When you think of an inclusive, all-welcoming place, what comes to mind? Ok, besides heaven, it should be the local church. However, we are still so far from that reality.
Think about for a second. The majority of the time, people work together, shop together and then divide into predictable little clusters every Sunday single morning.
I don’t know about you, but it’s been this way most my life. Churches are the most racially divided public institutions on the planet, in my opinion. Same goes for Christian television. For instance, watch the Trinity Broadcasting Network; if they announce a a Black host, (often) the guests are going to also be Black or minority. Coincidence? I’m don’t think so. The church is color-stuck.
Back in the day….
I became aware of this dichotomy years ago. Growing up in the predominately African-American Church of God in Christ , Sheffield Family Life Center [church] was a culture shock to me. Newly divorced, emotionally broken and deeply wounded, I yearned for a “God-experience” and I found it there. Sheffield was my answer to prayer. Every sermon the pastor, Dr. George Westlake, delivered was spot on target and eerily spoke to very specific struggles in my broken, hopeless personal life. This went on for years.
In a short span of time, I was somewhat oblivious to the fact that the church was maybe 75 percent white. I just felt so loved and nurtured by those people, I forgot the dynamics of the congregation.
Honestly speaking, I didn’t really understand their music, the way they clapped or how they worshiped. But, there was no doubt- absolutely no doubt – in my mind that God called me there. I’d be lying if I said it wasn’t a initial inner battle being with so many people different from me. In the beginning it was incredibly rough, to say the least. To add ‘hot sauce to my onion’ was the fact that my friends (and even some strangers) criticized me for attending “that white” church.
One day, for a work project, I needed to meet with an older, prominent Black preacher to ask a favor on behalf of the nonprofit for which I worked. The meeting went well and he agreed to my work-related request. Then, at the conclusion of the meeting, he asked the loaded question.
“What church do you attend, dear?”
I can still remember the disappointment on that pastor’s face as I replied “Sh-Sh-Sheffield”. Although gracious, he let me know, in no uncertain terms, that I had “abandoned the churches of the Black struggle”.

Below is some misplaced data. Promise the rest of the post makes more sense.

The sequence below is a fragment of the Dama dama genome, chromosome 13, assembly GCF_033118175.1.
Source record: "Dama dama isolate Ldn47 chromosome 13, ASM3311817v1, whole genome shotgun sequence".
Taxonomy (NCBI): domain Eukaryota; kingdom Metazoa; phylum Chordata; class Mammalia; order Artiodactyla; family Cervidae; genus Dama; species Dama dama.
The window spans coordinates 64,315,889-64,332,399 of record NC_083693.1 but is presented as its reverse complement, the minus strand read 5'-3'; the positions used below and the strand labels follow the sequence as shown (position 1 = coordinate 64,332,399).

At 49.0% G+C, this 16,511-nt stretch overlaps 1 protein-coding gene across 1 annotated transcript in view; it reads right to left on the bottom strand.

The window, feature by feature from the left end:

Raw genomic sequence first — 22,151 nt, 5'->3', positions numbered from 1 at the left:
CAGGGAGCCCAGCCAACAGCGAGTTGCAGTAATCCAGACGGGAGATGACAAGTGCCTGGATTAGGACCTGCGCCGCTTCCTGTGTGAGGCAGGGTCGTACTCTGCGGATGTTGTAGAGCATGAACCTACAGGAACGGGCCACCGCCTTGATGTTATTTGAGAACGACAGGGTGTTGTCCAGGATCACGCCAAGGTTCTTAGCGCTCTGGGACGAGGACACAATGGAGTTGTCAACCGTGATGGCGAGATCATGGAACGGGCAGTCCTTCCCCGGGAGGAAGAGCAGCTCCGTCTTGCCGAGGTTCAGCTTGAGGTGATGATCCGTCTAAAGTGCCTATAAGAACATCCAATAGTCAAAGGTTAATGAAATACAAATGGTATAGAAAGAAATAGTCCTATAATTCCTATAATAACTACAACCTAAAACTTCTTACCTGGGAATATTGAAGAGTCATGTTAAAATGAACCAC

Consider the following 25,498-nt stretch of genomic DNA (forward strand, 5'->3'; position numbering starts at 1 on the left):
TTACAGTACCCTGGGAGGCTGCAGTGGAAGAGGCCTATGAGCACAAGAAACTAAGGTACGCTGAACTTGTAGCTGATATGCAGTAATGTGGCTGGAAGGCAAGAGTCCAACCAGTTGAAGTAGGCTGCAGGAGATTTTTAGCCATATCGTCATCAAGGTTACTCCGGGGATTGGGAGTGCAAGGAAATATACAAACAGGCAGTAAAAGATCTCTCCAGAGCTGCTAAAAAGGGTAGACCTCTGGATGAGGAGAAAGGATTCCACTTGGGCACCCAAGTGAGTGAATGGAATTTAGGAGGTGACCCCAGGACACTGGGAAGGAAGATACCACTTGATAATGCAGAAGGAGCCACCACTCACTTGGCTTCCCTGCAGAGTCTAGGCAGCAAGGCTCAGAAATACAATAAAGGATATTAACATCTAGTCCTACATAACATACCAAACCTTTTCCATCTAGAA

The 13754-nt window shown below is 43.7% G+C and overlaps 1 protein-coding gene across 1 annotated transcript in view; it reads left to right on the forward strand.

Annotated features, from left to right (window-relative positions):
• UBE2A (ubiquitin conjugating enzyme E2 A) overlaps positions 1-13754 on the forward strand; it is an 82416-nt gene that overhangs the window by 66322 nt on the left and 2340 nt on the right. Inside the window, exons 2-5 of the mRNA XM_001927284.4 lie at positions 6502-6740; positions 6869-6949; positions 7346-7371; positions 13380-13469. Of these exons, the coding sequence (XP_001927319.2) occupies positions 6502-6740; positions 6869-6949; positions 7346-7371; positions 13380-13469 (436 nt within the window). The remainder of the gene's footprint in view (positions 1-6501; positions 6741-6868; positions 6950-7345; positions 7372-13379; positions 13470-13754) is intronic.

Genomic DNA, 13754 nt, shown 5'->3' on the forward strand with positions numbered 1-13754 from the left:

Suddenly, I felt the weight of the entire civil rights movement on my shoulders. At one point, I thought he was going to get a strap and give me a “beat down”, but he didn’t – at least, not physically. I did leave there with my feelings hurt, but my heart was resolute. I was growing in “that white church” and that, for me, was priceless. I couldn’t have cared less what “color” that pastor was. I had the same determination as the woman with the issue of blood – I needed the help that only Jesus could give and didn’t care who could give it to me. Does that mean I could not have grown spiritually in a black church? Maybe so, maybe not. But, that church had what I needed at that time in my life.
Sheffield, over the years, grew more and more diverse and it’s composition now reflects what I think heaven will look like. For me, Sheffield represents a slice of the ideal – a whole bunch of people that look differently, speak differently (some even speaking different languages) -all worshiping a mighty God together.
Now, many years later, I’m married to a wonderful pastor in an incredible Black church full of loving, amazingly caring people. Let me tell you, these people love Jesus! And, I can see that diversity is finding its way to us and our arms are wide open. From time to time, we fellowship with other churches and Caucasian people have preached in our pulpit – and my husband preaches in theirs. Progress has made it’s first footprints.
However, some would say, it’s taking too long for the corporate Christian church to expand beyond race and ethnicity. I understand the dilemma when language is an barrier, but what about when it isn’t?